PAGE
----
Aug 04, 2016
By Peter Friedmann

As infuriated as some might be at the seemingly insensitive actions of Hooters, this case is not as cut and dry as it seems. The full article, from the St. Louis Dispatch, is located here: http://www.stltoday.com/news/local/crime-and-courts/article_db861563-d08b-5cb7-9cc9-91150b39351b.html

This will be an interesting case to follow. Ms. Lupo’s suit was brought under the Missouri Human Rights Act, based in part on perceived disability discrimination. The Americans with Disabilities Act protects employees from being discriminated against based on a disability. Section 12102 of the ADA defines disability as

(A) a physical or mental impairment that substantially limits one or more major life activities of such individual;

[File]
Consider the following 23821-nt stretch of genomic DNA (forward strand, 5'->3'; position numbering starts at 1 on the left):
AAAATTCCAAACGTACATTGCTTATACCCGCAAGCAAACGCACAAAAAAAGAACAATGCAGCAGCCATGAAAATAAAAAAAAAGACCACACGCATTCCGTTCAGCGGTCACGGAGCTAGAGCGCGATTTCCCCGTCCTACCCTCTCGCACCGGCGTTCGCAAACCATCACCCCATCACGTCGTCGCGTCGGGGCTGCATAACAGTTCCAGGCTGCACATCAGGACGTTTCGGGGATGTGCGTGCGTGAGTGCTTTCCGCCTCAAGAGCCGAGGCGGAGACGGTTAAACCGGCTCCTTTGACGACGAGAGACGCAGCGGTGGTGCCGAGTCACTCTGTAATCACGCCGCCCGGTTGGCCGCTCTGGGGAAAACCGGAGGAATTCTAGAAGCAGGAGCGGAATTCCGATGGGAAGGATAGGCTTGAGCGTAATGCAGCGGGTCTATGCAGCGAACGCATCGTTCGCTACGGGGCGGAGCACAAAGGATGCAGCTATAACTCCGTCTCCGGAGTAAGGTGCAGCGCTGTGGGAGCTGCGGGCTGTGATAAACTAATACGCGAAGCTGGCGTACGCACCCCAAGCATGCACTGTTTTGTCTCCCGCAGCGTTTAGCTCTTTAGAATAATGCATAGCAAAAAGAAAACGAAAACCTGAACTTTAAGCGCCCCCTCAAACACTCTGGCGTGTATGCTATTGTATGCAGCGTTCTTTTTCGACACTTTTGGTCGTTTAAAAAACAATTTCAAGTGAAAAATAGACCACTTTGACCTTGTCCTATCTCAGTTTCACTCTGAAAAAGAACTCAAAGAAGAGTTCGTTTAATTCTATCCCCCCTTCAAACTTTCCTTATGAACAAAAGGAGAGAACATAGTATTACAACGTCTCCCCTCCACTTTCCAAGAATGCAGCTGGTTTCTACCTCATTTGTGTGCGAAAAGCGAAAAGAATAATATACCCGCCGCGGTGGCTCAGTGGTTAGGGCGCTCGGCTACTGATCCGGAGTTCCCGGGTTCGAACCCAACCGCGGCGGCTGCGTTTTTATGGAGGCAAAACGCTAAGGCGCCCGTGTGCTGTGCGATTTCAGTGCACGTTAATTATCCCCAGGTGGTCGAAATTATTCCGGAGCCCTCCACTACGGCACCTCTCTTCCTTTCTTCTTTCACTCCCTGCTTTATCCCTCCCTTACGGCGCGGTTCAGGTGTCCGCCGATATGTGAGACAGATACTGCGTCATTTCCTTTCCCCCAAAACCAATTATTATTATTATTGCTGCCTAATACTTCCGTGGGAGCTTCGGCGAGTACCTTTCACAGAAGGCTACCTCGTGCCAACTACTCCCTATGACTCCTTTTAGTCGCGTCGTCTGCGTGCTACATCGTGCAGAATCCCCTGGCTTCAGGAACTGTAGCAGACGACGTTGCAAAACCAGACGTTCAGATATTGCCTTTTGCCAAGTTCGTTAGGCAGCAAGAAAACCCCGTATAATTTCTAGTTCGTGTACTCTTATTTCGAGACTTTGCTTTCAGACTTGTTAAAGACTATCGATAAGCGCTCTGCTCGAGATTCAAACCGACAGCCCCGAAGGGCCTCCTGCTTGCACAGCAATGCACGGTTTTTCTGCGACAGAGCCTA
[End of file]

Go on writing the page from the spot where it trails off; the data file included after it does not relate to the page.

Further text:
(B) a record of such an impairment; or

(C) being regarded as having such an impairment (as described in paragraph (3)).http://www.ada.gov/pubs/adastatute08.html

When Lupo returned to work, she was almost bald and had a large scar from her surgery. Her lawsuit claims her post-surgery condition, namely the difficulty wearing a wig because it irritated her scar and slowed its healing, was an actual disability which limited the major life activity of working when that work required that a wig be worn.

The full text of the Complaint filed with the Circuit Court of St. Charles County can be found here: http://www.scribd.com/doc/134755952/Sandra-Lupo-VS-Hooters

Hooter’s claims Lupo’s lawsuit is without merit.